The power of an attitude of gratitude


Gratitude is often discussed by families on Thanksgiving Day as we gather around the dining room table and take turns citing what we’re thankful for before delving into our delicious meals. But what is gratitude and how can expressing appreciation for what we have and feel alter our physical and mental health? 

Gratitude is defined as “the quality of being thankful; readiness to show appreciation for and to return kindness” and is derived from the Latin word gratia, which means grace or graciousness. It’s an appreciation for the tangible and intangible things we have in our lives. Gratitude helps us connect to the world outside of ourselves and with others. 

The connection to others we feel when expressing gratitude releases oxytocin in the brain. Once the hormone is produced in the hypothalamus, it’s released into the bloodstream by the pituitary gland. When moving throughout the body, oxytocin can regulate emotional responses and encourage social behaviors, almost encouraging the feelings of trust, empathy and communication. 

Oxytocin is linked to serotonin and dopamine, making the trio known as the “happy hormones.” The hormones work as a team; when the brain releases dopamine and serotonin levels rise, oxytocin is produced.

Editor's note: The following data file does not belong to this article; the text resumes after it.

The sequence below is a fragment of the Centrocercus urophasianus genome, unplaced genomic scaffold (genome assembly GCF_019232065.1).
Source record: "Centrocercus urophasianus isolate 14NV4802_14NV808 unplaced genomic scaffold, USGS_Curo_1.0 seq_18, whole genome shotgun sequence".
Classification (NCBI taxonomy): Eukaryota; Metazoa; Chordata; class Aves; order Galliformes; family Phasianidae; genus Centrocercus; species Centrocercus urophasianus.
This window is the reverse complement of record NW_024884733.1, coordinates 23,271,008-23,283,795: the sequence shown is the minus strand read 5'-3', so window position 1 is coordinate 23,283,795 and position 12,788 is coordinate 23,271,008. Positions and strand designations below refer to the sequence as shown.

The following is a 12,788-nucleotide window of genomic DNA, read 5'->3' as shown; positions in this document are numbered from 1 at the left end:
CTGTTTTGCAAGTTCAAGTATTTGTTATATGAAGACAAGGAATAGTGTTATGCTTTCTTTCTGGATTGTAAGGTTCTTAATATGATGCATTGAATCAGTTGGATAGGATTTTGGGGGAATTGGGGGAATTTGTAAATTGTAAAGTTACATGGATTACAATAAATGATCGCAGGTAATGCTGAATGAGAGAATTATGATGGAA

When practiced, daily gratitude is shown to improve sleep, heighten mood and boost immunity. Studies also show a decrease in the symptoms of depression and anxiety, chronic pain and a reduction in the risk of disease. 

The simple act of sitting for a few moments upon waking and thinking of someone or something you are grateful for is an easy start. Some prefer to keep a gratitude journal at their bedside to jot down a few things each morning they are thankful for. Others write a gratitude list on their phones and send them to loved ones who send their lists in return. Another option is to end the day in gratitude with time set aside to reflect on the day and write a paragraph or list in summary.  

Harvard Health has the following tips for cultivating more appreciation in your life: 

  • Write a thank-you note. Nurturing relationships by writing a note or email communicating your gratitude for someone’s influence on your life. Remember to occasionally write one to yourself.  
  • Spend time mentally thanking someone. Think of someone’s generous acts and spend time mentally praising the person.  
  • Keep a gratitude journal. Use it daily. 
  • Count your blessings. Set aside time each week to write down your blessings and all that went well during the week. Be detailed about how you feel.   
  • Pray. Daily prayer for religious people can improve one’s health. 
  • Meditate. Focus on a word and visual all that you are thankful for.